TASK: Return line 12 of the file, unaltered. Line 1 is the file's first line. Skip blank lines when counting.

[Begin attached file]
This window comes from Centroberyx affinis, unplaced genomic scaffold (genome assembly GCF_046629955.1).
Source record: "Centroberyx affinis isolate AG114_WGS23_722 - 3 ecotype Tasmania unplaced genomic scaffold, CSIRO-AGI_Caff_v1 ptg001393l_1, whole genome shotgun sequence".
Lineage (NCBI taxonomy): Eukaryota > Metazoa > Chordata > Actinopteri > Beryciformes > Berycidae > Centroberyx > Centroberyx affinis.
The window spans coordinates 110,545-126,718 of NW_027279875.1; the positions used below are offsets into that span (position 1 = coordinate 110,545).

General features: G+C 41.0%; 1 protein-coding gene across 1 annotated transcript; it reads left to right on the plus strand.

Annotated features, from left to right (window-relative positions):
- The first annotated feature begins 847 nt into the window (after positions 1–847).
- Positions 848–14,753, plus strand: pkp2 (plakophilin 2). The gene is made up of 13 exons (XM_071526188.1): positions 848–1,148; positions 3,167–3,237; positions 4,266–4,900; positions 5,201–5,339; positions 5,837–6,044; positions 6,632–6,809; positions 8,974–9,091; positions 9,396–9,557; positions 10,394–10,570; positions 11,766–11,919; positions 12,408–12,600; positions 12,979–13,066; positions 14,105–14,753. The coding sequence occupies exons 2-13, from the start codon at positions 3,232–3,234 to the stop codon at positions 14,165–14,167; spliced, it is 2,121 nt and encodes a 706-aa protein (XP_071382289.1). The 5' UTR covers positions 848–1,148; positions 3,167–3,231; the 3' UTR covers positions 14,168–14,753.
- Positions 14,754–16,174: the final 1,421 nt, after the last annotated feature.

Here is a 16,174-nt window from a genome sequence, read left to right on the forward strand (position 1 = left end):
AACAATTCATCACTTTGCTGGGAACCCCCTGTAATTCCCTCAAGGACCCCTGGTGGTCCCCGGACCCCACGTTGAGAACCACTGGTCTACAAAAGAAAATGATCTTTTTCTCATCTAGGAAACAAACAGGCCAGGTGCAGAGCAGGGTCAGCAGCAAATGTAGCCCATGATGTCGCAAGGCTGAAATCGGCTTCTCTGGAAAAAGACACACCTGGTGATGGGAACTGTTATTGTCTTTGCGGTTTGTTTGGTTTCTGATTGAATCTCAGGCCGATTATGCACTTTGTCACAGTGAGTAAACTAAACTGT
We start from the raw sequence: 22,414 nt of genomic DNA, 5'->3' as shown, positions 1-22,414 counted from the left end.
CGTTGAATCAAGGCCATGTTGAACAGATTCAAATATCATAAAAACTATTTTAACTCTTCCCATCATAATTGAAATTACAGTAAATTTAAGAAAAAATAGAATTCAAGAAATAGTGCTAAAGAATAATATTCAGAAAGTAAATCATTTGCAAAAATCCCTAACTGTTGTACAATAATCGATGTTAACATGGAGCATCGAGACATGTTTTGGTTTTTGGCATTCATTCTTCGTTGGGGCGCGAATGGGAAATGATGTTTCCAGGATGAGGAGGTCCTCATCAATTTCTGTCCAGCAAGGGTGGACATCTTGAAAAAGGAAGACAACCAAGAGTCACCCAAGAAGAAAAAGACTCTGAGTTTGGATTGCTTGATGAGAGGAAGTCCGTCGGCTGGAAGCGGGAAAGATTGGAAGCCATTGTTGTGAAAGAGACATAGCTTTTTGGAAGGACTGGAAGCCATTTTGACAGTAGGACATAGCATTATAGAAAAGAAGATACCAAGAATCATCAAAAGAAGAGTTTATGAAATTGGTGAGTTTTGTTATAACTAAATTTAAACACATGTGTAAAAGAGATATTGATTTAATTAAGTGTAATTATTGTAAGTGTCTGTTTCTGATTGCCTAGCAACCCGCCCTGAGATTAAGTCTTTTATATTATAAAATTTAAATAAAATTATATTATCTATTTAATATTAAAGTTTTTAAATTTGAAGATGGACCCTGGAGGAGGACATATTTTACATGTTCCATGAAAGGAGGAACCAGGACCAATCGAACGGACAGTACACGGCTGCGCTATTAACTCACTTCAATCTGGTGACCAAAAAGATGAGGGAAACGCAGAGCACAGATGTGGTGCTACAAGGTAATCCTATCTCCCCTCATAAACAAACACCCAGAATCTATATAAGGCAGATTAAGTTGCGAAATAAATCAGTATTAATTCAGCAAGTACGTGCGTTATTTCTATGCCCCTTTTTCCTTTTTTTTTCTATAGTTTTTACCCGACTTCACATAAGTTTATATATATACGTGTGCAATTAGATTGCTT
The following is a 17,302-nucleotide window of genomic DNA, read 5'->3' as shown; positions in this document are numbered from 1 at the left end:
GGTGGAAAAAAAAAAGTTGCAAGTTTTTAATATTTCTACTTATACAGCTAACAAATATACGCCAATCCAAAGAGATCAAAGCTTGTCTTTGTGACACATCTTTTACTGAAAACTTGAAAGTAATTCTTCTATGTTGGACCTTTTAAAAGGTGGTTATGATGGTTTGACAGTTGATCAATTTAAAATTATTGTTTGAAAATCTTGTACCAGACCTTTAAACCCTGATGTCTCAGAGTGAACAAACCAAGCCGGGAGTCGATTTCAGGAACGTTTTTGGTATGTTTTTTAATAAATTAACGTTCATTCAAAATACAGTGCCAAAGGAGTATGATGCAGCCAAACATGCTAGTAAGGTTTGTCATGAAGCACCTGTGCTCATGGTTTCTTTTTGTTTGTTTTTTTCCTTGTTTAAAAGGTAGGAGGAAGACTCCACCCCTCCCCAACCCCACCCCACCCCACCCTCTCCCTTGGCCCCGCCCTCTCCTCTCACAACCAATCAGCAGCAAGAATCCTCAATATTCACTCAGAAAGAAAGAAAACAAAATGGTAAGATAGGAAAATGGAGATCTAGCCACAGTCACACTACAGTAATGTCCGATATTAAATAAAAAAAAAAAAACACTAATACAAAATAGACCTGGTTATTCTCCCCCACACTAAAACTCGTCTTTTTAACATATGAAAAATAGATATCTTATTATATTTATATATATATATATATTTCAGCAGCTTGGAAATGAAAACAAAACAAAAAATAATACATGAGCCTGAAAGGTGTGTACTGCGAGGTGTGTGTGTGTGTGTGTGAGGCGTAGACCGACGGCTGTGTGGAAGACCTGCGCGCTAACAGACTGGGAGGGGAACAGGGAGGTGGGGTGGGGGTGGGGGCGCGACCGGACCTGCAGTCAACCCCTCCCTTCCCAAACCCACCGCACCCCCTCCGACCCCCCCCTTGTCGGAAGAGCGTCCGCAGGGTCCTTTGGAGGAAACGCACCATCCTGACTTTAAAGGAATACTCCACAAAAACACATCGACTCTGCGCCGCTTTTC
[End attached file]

We start from the raw sequence: 22,414 nt of genomic DNA, 5'->3' as shown, positions 1-22,414 counted from the left end.